Keir Starmer’s unpopularity won’t do Welsh Labour any favours

Keir Starmer & Map of Wales in Welsh flag
Support us and go ad-free

As elections for the Senedd on 6 May draw closer, Labour Party leader Keir Starmer visited south Wales. He campaigned with Welsh Labour leader and first minister of Wales Mark Drakeford. And with just three weeks remaining, it was Starmer’s first visit to Wales during this campaign.

But given that Drakeford’s approval ratings in Wales are higher than Starmer’s in the UK, it’s difficult to see what good his visit would do for Welsh Labour’s campaign. Because Labour’s popularity is under threat in a post-Brexit and post-pandemic Wales. And as Labour won’t back a referendum outright, growing support for independence in Wales also undermines Labour’s position.

This article is part of The Canary’s #Independence2021 series.

Welsh independence and Brexit

The aftermath of Brexit and growing support for Welsh independence are important in this election. Indeed, Brexit is linked to Welsh independence. The Welsh government is currently taking legal action against the UK government over its post-Brexit Internal Market Act. Because the Welsh government claims this Act restricts the Welsh Assembly from introducing laws on food and the environment.

And this is critical, because one anti-Assembly party, which also happens to be against independence, already believes the Assembly (Senedd) is unnecessary. It believes Westminster adequately serves Wales. So if the Assembly’s powers are eroded, it could strengthen the argument to abolish the assembly, thereby setting independence back further.

Plaid Cymru pledges to hold a referendum on Welsh independence if it gets into government. But Drakeford said Welsh Labour wouldn’t support a referendum on independence unless Plaid Cymru won a majority. And Starmer has said the “core focus” of Labour’s three pro-independence candidates “should be on the [post-pandemic] recovery”.

Bob Lloyd, the head of Labour for IndyWales, thinks Starmer wouldn’t “block” independence. However, Lloyd believes that if Scotland leaves the UK, Welsh Labour would be in a “difficult position”. He added:

Read on...

Support us and go ad-free

I don’t expect Starmer to get on board with Welsh independence, but then I don’t think it’s really his concern to have a position on independence in Scotland or Wales.

So, I don’t expect Starmer to support Welsh independence at all – but I don’t think he’d block it, rather, he’d respect it.

Pandemic response

Research suggests most people in Wales believe that Drakeford handled the pandemic better than Boris Johnson’s Westminster government. But this might not translate into votes for Drakeford on 6 May.

According to WalesOnline‘s polling, Drakeford’s handling of the pandemic isn’t popular with younger voters. And, while it is popular with older voters, the expectation is that older voters could vote Tory anyway.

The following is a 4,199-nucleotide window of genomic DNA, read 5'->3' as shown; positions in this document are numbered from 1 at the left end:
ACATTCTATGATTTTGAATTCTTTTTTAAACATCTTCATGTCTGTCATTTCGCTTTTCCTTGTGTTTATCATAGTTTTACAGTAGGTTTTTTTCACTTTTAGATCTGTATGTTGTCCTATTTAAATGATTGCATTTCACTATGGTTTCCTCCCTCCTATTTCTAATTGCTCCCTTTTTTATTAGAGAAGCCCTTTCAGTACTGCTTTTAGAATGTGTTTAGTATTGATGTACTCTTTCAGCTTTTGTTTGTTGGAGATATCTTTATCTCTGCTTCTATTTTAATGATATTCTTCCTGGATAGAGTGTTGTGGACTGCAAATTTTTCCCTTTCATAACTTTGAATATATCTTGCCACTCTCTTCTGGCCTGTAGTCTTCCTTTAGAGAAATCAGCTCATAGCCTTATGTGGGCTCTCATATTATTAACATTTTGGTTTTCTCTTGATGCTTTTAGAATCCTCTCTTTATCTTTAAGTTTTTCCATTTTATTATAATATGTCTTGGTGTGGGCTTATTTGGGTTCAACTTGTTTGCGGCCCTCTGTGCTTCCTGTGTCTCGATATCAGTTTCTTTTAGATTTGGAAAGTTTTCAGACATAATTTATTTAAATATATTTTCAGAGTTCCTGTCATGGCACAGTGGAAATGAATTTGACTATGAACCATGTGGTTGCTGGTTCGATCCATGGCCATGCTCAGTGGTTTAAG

Leaders’ debate and the remaining campaign

On 18 April at 7pm, the leaders of the three main political parties take part in a debate on ITV Wales. Labour has been in government in Wales since the Senedd first started in 1999.

But that could change. Opinion polls predict that Labour could lose seats in this election. So it’s doubtful how an appearance from an already unpopular Starmer would affect Labour’s chances of success in Wales.

Featured image via YouTube/the Telegraph & Wikimedia/Fry1989

Support us and go ad-free

We need your help to keep speaking the truth

Every story that you have come to us with; each injustice you have asked us to investigate; every campaign we have fought; each of your unheard voices we amplified; we do this for you. We are making a difference on your behalf.

Our fight is your fight. You’ve supported our collective struggle every time you gave us a like; and every time you shared our work across social media. Now we need you to support us with a monthly donation.

We have published nearly 2,000 articles and over 50 films in 2021. And we want to do this and more in 2022 but we don’t have enough money to go on at this pace. So, if you value our work and want us to continue then please join us and be part of The Canary family.

In return, you get:

* Advert free reading experience
* Quarterly group video call with the Editor-in-Chief
* Behind the scenes monthly e-newsletter
* 20% discount in our shop

Almost all of our spending goes to the people who make The Canary’s content. So your contribution directly supports our writers and enables us to continue to do what we do: speaking truth, powered by you. We have weathered many attempts to shut us down and silence our vital opposition to an increasingly fascist government and right-wing mainstream media.

With your help we can continue:

* Holding political and state power to account
* Advocating for the people the system marginalises
* Being a media outlet that upholds the highest standards
* Campaigning on the issues others won’t
* Putting your lives central to everything we do

We are a drop of truth in an ocean of deceit. But we can’t do this without your support. So please, can you help us continue the fight?

The Canary Support us